Guilty or Not?

December 21, 2023by Rajeev Hora0

“In case we ever come across a situation which challenges the core of our ethical/ moral fibre (even if it is legally right), we should not hesitate to unbutton the left pocket.”

Dear General Naravane,

Greetings from a fellow veteran! Today I write to you about the excerpts from your waiting in the wings book, ‘Four Stars of Destiny’. My focus is especially on the parts related to the controversial Agniveer scheme. Almost every Indian military veteran worth his salt has an opinion about this venture and so do I. At the very outset, I must tell you that I am not going to share my outlook on this with you. Simply because it is not going to make an iota of a difference to the fait accompli.

Also, my letter is not about the merits/ demerits of the scheme or about how decisions are taken at the governmental level. My scribbles are just about you, a man I consider of great esteem, honour and impeccable integrity. Not many in the world rise to the position you got to occupy. Leading the world’s third largest army which is at the front-end of national security, is no mean task. Undoubtedly, the responsibility is unimaginably huge.

At this stage of my life, it is not difficult to read the undertones of a script. And I can very well read them in the excerpts attributed to you. On that basis, the extremely simple question that I would like to ask you is as follows:

“Did you at any time feel that military preparedness of the Indian Army would get significantly impacted (adversely) if the Agniveer scheme was unrolled in the final form that we see it today?”

No, I am not seeking information about how some smart bureaucrats turned your original ‘Tour of Duty’ on its head. Or how the CDS was asked to lead this monumental change and that you were just a bystander? I am a bit of a persistent guy and I get back to my digital question above. I have a conviction that there should not be any shades of grey in a General’s mind when it comes to handling such super-critical matters.

So, if the answer is that you were totally convinced that there would be absolutely no impact on national security preparedness, there is actually nothing more to tell the world. You were in agreement and an important cog in the decision-making process. It is understandable that we all make important decisions in our lifetimes with the information available at a point of history and we are expected to stand by them. If at any stage we feel we took a wrong call, we stand up, acknowledge the same honorably and move on.

Now I come to the other alternative. Here the presumed answer is that in your professional opinion you felt there would be a noteworthy impact on long-term military preparedness. Well, even if you don’t say it, your body language in various fora said enough about it. And today, so also your excerpts under scrutiny. Let’s admit it, for all practical purposes, the matter had been sealed before you handed over the baton to the next incumbent. Sadly, the matter does not quite end here.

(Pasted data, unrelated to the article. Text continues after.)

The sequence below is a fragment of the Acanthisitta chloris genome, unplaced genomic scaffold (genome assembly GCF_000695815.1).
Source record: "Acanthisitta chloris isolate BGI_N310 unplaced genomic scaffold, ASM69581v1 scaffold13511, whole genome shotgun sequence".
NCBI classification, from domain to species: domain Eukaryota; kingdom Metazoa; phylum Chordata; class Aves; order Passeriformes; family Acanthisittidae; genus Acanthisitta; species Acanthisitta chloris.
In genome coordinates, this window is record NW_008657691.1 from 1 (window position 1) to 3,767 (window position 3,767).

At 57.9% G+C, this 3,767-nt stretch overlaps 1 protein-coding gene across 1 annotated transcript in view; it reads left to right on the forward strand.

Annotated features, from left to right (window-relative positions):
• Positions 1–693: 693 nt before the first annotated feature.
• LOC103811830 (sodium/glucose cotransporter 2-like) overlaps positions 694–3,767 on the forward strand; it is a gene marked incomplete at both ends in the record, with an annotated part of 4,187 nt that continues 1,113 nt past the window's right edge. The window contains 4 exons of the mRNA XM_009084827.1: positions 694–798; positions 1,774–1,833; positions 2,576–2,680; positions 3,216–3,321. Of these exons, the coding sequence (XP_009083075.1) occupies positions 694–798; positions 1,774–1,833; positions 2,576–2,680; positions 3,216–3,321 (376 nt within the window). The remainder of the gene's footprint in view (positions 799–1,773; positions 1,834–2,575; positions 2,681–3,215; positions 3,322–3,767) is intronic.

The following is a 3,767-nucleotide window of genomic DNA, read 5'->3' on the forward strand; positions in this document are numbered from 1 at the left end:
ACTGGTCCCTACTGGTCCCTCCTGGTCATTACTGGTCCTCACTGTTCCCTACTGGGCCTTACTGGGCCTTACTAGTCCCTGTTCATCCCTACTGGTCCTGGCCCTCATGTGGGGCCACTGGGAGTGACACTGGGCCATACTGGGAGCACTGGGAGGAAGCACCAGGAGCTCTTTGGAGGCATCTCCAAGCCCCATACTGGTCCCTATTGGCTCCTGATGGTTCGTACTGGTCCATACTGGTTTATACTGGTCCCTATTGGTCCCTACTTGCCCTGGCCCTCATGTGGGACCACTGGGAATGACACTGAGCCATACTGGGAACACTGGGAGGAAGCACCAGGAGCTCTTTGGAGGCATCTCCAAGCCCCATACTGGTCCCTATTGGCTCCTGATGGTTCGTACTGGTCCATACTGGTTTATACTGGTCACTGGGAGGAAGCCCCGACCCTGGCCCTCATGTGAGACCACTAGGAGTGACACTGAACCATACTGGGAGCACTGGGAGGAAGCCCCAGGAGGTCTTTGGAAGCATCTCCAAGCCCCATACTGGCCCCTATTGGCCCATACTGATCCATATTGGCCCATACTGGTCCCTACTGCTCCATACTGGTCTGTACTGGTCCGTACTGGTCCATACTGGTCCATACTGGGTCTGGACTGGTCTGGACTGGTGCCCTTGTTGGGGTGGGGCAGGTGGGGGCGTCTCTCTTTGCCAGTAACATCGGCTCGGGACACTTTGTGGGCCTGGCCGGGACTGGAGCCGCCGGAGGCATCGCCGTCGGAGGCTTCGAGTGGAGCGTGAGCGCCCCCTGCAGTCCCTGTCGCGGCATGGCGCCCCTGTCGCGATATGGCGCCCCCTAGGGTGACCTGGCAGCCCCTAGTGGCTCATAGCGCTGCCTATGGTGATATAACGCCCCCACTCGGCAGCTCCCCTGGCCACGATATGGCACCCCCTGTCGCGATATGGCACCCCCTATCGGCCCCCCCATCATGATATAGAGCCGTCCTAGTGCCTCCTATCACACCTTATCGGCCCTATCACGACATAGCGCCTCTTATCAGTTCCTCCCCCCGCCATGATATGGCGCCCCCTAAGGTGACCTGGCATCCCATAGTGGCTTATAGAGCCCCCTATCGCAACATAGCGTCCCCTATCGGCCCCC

At this point, I am being seriously assumptive that the latter is true. And if my assumption is true then my next simple question is that, “Why did you not offer to resign rather than becoming a reluctant party to the decision?” Retrospections of willing/unwilling do not matter. I am sure you must have weighed your options all along. But the vital thing is that your acquiescence or otherwise at that moment mattered. It was going to be a watershed moment in the glorious history of the Indian armed forces.

General, you know it better than most of us that when we take over command, we have to reconfigure the two front pockets of our uniform. The right pocket to hold the organization’s ethos and principles with which we have committed to lead. And the left one with an undated resignation letter. The logic being that in case we ever come across a situation which challenges the core of our ethical/ moral fibre (even if it is legally right), we should not hesitate to unbutton the left pocket.

The government has done absolutely right by their perception of the whole issue. They have to balance numerous financial variables and we as good soldiers will always fight with what we have. But muted consent of the highest war specialist when his heart is crying out against it, is not acceptable from a responsible man. The word responsible comes from the ‘ability to respond’ which we are all entrusted with at each stage of our careers. Our response is what comes back to gladden or haunt us much later.

Knowing you, I have no doubts that your reflections are not an election gimmick although they may ultimately become one. My perception is that they are a veiled attempt to seek personal redemption. Trust me on that one, General. It won’t come that way. I can say from personal experience that the mirror on our walls is a bloody loud rascal. We can’t possibly shut him down.

Civil-military relations in a constitutional democracy can always throw up unforeseen complexities. But speaking truth to power and voicing conviction is not always hara-kiri but sign of a strong spine. ‘Walk the talk’ is just not another catchy and convenient phrase. Navigating through such delicate situations is an art, not many people after Field Marshal Manekshaw have shown a dispensation with.

I can’t wait to be proven wrong. I would love to hear from you or your friends who hold a different opinion. Ah! Before that I am wondering if your book will be even allowed to see the light of the day.

Post-retirement conscience is a very funny thing indeed! We all have one.

Including me,
Horax (Casper)

Postscript: I love group decision-making by committees. They somehow very gently dilute the guilt. After all, we are in it together.

First published at on 21/12/23

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